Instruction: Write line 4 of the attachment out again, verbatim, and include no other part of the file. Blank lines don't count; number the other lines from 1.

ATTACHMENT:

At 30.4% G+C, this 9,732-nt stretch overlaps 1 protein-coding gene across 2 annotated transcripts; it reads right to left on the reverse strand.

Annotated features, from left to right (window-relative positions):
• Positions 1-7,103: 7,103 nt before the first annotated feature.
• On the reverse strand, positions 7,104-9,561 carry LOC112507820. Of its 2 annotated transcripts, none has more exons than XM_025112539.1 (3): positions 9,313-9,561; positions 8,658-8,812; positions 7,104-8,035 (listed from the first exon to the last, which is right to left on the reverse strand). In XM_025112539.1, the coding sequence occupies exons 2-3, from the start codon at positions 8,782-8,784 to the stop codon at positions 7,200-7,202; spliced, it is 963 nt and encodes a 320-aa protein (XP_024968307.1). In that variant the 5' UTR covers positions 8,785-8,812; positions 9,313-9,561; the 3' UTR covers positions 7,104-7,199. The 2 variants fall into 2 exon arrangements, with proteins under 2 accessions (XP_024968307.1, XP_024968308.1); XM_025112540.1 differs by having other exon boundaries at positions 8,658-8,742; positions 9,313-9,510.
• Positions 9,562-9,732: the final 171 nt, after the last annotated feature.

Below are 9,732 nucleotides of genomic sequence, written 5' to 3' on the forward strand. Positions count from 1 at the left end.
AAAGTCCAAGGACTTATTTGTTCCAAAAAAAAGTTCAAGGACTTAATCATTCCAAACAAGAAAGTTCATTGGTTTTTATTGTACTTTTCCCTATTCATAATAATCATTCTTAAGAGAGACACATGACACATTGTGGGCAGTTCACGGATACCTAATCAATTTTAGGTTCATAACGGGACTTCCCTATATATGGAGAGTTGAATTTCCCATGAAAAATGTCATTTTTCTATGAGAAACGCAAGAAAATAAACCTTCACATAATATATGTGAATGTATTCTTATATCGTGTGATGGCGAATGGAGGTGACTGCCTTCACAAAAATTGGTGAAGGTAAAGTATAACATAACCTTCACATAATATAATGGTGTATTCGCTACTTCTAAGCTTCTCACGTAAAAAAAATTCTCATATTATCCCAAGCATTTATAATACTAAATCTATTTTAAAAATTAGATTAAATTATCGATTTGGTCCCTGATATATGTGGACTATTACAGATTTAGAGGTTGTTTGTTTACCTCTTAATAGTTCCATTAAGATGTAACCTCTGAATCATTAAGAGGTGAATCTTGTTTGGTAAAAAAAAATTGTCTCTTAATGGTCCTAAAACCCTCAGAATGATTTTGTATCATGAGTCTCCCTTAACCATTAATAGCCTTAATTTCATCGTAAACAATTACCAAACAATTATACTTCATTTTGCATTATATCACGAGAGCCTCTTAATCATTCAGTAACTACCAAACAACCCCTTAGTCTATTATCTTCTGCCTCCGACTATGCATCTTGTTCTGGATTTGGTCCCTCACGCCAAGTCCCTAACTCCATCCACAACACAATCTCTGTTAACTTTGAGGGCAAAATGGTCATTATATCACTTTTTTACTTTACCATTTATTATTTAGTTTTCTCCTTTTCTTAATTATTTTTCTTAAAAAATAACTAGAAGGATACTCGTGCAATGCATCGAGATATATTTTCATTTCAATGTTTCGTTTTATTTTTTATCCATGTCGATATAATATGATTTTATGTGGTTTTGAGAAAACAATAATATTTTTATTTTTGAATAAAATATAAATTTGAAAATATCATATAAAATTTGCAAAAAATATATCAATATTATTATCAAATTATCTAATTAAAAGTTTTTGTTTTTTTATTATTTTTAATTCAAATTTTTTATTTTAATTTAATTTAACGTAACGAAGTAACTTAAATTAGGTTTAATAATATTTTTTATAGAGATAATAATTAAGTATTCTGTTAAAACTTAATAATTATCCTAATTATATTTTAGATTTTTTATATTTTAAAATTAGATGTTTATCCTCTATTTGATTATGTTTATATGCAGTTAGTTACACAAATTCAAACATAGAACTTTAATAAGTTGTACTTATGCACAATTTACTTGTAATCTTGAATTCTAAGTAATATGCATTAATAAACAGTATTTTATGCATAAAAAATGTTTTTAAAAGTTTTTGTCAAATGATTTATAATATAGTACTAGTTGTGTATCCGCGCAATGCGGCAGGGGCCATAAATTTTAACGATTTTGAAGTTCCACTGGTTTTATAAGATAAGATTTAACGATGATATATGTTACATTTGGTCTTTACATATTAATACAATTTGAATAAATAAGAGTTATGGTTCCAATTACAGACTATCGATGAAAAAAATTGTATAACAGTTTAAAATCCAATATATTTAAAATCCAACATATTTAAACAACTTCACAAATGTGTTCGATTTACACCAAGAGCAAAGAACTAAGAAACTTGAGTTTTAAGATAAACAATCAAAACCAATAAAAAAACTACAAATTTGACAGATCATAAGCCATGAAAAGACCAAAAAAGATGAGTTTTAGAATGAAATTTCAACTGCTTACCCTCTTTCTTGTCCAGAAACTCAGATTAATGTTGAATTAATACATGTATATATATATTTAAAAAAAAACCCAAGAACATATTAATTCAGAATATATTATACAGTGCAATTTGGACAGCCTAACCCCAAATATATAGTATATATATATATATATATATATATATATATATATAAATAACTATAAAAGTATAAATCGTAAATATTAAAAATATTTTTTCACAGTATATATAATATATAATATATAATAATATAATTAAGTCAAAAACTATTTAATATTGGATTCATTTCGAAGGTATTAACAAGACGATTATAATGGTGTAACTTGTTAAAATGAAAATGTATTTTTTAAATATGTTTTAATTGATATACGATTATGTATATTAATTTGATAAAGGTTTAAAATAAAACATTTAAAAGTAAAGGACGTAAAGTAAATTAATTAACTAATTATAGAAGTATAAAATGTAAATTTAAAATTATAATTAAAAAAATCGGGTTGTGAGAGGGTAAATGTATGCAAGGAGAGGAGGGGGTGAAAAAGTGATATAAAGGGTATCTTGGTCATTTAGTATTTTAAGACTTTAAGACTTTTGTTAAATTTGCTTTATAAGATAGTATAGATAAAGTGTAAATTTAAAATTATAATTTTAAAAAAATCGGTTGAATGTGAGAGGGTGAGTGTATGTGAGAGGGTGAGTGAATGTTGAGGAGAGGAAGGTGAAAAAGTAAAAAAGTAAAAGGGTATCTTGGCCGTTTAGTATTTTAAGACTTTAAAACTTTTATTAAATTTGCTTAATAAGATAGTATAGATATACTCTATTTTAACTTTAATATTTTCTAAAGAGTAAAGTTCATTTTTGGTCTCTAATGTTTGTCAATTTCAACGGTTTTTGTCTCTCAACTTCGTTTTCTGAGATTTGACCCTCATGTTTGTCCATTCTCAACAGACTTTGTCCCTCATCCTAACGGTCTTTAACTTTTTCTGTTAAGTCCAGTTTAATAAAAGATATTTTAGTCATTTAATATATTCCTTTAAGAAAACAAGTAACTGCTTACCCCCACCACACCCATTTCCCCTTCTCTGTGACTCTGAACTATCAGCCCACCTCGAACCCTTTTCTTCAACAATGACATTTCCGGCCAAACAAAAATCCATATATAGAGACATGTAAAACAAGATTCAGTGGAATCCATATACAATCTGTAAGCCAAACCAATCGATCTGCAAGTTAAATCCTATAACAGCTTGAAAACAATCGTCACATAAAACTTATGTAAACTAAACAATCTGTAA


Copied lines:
• On the reverse strand, positions 7,104-9,561 carry LOC112507820. Of its 2 annotated transcripts, none has more exons than XM_025112539.1 (3): positions 9,313-9,561; positions 8,658-8,812; positions 7,104-8,035 (listed from the first exon to the last, which is right to left on the reverse strand). In XM_025112539.1, the coding sequence occupies exons 2-3, from the start codon at positions 8,782-8,784 to the stop codon at positions 7,200-7,202; spliced, it is 963 nt and encodes a 320-aa protein (XP_024968307.1). In that variant the 5' UTR covers positions 8,785-8,812; positions 9,313-9,561; the 3' UTR covers positions 7,104-7,199. The 2 variants fall into 2 exon arrangements, with proteins under 2 accessions (XP_024968307.1, XP_024968308.1); XM_025112540.1 differs by having other exon boundaries at positions 8,658-8,742; positions 9,313-9,510.